Charles Munch / Boston Symphony Orchestra

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While the material has been restored using the greatest care and state-of-the-art techniques, certain visual artefacts and distortions remain in some instances due to the age of the film. Despite this, it remains of exceptional musical interest and historic value and is released here for the first time on DVD. A great admirer of Schumann’s Second Symphony, Charles Munch programmed the work in four different Boston Symphony Orchestra seasons, taking it on tour on each occasion. He never recorded the symphony with the BSO nor with any other orchestra, which makes this exciting DVD a new addition to his discography. The ICA Classics Legacy series represents an historic account of performances by some of the world’s greatest artists. This DVD features some of the earliest televised concerts with the Boston Symphony Orchestra and their Music Director, Charles Munch.

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During his thirtheen years as music director in Boston, Charles Munch explored a wide range of repertoire from de Baroque (Bach was a particular passion) to the contemporary. Robert Schumann’s Symphony No. 2 entered the repertoire of the Boston Symphony Orchestra in its first season in 1881, and the orchestra has since played it frequently under twenty-five different conductors, including most of the music directors from Sir George Henschel to James Levine. Charles Munch greatly admired the work and programmed it in four different Boston Symphony Orchestra seasons.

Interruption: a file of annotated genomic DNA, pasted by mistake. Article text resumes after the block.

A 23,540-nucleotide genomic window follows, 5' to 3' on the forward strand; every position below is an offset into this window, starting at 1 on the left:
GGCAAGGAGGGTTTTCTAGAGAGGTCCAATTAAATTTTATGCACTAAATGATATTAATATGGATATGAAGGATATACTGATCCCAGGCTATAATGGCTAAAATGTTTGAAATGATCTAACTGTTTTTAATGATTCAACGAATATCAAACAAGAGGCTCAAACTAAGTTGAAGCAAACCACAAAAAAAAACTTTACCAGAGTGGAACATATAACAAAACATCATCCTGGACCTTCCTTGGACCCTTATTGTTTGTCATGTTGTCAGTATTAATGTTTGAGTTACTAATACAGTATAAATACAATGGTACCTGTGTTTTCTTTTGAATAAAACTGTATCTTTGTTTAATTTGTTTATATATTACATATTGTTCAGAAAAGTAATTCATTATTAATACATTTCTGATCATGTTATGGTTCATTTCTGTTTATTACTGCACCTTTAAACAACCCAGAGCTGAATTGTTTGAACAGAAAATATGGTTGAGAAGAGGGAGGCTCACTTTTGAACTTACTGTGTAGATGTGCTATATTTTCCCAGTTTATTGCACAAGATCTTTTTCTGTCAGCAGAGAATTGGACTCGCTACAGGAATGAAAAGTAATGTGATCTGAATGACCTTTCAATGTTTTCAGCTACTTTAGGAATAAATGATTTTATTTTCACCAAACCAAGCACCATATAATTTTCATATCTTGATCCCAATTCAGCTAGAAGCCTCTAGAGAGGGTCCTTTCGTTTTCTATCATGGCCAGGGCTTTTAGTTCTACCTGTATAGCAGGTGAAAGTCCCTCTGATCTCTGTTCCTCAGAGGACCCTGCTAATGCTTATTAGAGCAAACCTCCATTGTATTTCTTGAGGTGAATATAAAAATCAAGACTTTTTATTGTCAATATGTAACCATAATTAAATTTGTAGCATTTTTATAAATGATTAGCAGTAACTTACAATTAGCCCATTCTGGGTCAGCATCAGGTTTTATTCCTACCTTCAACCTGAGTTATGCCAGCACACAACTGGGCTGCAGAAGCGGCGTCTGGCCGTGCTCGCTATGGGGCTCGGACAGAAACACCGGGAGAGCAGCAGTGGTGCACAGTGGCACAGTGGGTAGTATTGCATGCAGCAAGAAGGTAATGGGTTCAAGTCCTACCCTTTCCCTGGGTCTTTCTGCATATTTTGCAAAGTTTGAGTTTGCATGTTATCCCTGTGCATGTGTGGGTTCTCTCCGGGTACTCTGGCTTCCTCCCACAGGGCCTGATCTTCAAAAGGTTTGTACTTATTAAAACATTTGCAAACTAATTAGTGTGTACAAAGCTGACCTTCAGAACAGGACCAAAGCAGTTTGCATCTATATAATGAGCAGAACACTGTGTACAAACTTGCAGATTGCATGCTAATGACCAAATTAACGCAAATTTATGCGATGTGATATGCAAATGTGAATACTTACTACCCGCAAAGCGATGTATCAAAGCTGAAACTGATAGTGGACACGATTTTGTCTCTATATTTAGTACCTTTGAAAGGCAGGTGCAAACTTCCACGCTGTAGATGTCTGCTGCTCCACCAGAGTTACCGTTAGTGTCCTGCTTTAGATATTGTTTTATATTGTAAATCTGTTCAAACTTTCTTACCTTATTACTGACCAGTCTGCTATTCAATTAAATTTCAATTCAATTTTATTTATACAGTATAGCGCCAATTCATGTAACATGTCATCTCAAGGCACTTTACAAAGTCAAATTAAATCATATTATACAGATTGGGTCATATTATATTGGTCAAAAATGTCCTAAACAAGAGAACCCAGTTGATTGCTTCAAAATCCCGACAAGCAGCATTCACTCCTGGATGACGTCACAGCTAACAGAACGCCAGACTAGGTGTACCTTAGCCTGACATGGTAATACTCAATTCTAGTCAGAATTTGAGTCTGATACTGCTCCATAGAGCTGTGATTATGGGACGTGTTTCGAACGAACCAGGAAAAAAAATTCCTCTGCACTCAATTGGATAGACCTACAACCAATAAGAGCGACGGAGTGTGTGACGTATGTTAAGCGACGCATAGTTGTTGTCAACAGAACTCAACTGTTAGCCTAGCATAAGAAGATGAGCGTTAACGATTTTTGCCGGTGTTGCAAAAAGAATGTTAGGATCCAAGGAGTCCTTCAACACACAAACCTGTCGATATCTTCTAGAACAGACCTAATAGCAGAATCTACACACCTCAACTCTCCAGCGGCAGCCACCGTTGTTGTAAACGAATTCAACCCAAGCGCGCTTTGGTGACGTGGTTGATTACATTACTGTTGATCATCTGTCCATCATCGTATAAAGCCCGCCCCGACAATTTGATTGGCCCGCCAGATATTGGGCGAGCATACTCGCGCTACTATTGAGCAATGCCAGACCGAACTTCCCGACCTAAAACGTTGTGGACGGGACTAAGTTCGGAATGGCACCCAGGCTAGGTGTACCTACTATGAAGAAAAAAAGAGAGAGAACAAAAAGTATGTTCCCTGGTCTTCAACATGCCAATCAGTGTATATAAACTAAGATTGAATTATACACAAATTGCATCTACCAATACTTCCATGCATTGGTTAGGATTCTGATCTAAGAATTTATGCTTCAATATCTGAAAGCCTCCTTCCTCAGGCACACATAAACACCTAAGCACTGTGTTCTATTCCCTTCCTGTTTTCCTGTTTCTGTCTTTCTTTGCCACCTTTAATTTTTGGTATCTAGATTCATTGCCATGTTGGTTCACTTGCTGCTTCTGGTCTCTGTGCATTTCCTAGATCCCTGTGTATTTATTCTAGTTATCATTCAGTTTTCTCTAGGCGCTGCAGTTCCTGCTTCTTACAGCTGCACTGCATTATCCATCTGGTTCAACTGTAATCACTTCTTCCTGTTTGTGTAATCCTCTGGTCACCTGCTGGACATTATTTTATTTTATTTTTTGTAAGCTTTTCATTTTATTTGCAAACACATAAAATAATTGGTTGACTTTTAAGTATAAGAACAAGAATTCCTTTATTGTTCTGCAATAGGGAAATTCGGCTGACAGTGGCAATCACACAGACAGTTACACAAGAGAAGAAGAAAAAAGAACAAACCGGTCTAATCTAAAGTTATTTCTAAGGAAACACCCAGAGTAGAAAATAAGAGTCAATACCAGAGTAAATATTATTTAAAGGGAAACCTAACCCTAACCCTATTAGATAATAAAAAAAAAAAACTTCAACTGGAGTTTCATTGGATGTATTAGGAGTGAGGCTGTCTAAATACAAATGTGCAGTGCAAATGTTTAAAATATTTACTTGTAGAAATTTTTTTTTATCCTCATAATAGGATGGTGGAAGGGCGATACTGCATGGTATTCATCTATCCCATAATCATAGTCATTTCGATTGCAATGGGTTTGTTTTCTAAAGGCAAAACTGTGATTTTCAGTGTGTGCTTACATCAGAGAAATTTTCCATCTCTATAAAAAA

Like all conductors who love Schumann, Munch was partial to the overture to the composer’s only opera Genoveva. Schumann composed the overture before he had even finished working on the libretto, so it is not a summary of the themes of the opera; instead it is a kind of poem that summons up Genoveva’s dark and emotional landscape and atmosphere. Munch’s reading of the overture is higly dramatic and theatrical, and it is visibly clear that he enjoys working up a head in this music.

Schubert’s Fifth Symphony is a breezy and cheerful work that Munch led to Boston, at Tanglewood, and on tour in the 1961-1962 season. Munch’s approach to this work is genial: at one moment he doesn’t even conduct, but he lets the players take over, and he obviously delights in the music as much as the musicians and the audience do.

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